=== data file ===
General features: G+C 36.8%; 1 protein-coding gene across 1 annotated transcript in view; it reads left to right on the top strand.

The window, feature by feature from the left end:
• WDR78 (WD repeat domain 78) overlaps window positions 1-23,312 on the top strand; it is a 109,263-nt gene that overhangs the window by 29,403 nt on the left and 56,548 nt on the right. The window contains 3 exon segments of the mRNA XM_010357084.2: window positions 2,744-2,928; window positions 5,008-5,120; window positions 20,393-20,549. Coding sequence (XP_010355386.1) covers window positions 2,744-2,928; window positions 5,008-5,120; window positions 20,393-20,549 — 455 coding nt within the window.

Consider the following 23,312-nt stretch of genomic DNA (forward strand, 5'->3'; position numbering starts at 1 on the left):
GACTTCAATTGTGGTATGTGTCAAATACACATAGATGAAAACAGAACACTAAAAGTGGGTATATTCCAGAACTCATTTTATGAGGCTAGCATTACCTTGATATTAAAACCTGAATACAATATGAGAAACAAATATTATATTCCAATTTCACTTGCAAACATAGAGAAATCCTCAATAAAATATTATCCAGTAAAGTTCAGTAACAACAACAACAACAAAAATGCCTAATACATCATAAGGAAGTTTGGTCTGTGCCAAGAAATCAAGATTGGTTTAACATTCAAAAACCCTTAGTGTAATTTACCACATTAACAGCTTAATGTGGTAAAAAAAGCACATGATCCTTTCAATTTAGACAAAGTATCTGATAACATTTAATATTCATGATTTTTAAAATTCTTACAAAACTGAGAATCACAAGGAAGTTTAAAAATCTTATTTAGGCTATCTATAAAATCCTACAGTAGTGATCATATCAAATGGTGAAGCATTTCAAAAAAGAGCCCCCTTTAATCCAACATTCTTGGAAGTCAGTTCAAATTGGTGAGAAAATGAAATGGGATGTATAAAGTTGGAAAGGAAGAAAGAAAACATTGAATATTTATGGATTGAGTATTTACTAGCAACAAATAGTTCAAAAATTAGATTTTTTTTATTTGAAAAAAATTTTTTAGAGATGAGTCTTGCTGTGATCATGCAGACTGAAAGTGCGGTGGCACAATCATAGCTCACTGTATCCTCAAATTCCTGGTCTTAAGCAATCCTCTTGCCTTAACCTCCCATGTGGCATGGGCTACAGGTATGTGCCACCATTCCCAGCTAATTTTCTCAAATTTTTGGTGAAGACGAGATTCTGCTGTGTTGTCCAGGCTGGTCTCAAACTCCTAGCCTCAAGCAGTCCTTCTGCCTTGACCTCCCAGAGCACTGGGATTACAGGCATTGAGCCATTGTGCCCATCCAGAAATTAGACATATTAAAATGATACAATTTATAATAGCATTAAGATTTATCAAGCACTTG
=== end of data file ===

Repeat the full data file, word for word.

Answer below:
General features: G+C 36.8%; 1 protein-coding gene across 1 annotated transcript in view; it reads left to right on the top strand.

The window, feature by feature from the left end:
• WDR78 (WD repeat domain 78) overlaps window positions 1-23,312 on the top strand; it is a 109,263-nt gene that overhangs the window by 29,403 nt on the left and 56,548 nt on the right. The window contains 3 exon segments of the mRNA XM_010357084.2: window positions 2,744-2,928; window positions 5,008-5,120; window positions 20,393-20,549. Coding sequence (XP_010355386.1) covers window positions 2,744-2,928; window positions 5,008-5,120; window positions 20,393-20,549 — 455 coding nt within the window.

Consider the following 23,312-nt stretch of genomic DNA (forward strand, 5'->3'; position numbering starts at 1 on the left):
GACTTCAATTGTGGTATGTGTCAAATACACATAGATGAAAACAGAACACTAAAAGTGGGTATATTCCAGAACTCATTTTATGAGGCTAGCATTACCTTGATATTAAAACCTGAATACAATATGAGAAACAAATATTATATTCCAATTTCACTTGCAAACATAGAGAAATCCTCAATAAAATATTATCCAGTAAAGTTCAGTAACAACAACAACAACAAAAATGCCTAATACATCATAAGGAAGTTTGGTCTGTGCCAAGAAATCAAGATTGGTTTAACATTCAAAAACCCTTAGTGTAATTTACCACATTAACAGCTTAATGTGGTAAAAAAAGCACATGATCCTTTCAATTTAGACAAAGTATCTGATAACATTTAATATTCATGATTTTTAAAATTCTTACAAAACTGAGAATCACAAGGAAGTTTAAAAATCTTATTTAGGCTATCTATAAAATCCTACAGTAGTGATCATATCAAATGGTGAAGCATTTCAAAAAAGAGCCCCCTTTAATCCAACATTCTTGGAAGTCAGTTCAAATTGGTGAGAAAATGAAATGGGATGTATAAAGTTGGAAAGGAAGAAAGAAAACATTGAATATTTATGGATTGAGTATTTACTAGCAACAAATAGTTCAAAAATTAGATTTTTTTTATTTGAAAAAAATTTTTTAGAGATGAGTCTTGCTGTGATCATGCAGACTGAAAGTGCGGTGGCACAATCATAGCTCACTGTATCCTCAAATTCCTGGTCTTAAGCAATCCTCTTGCCTTAACCTCCCATGTGGCATGGGCTACAGGTATGTGCCACCATTCCCAGCTAATTTTCTCAAATTTTTGGTGAAGACGAGATTCTGCTGTGTTGTCCAGGCTGGTCTCAAACTCCTAGCCTCAAGCAGTCCTTCTGCCTTGACCTCCCAGAGCACTGGGATTACAGGCATTGAGCCATTGTGCCCATCCAGAAATTAGACATATTAAAATGATACAATTTATAATAGCATTAAGATTTATCAAGCACTTG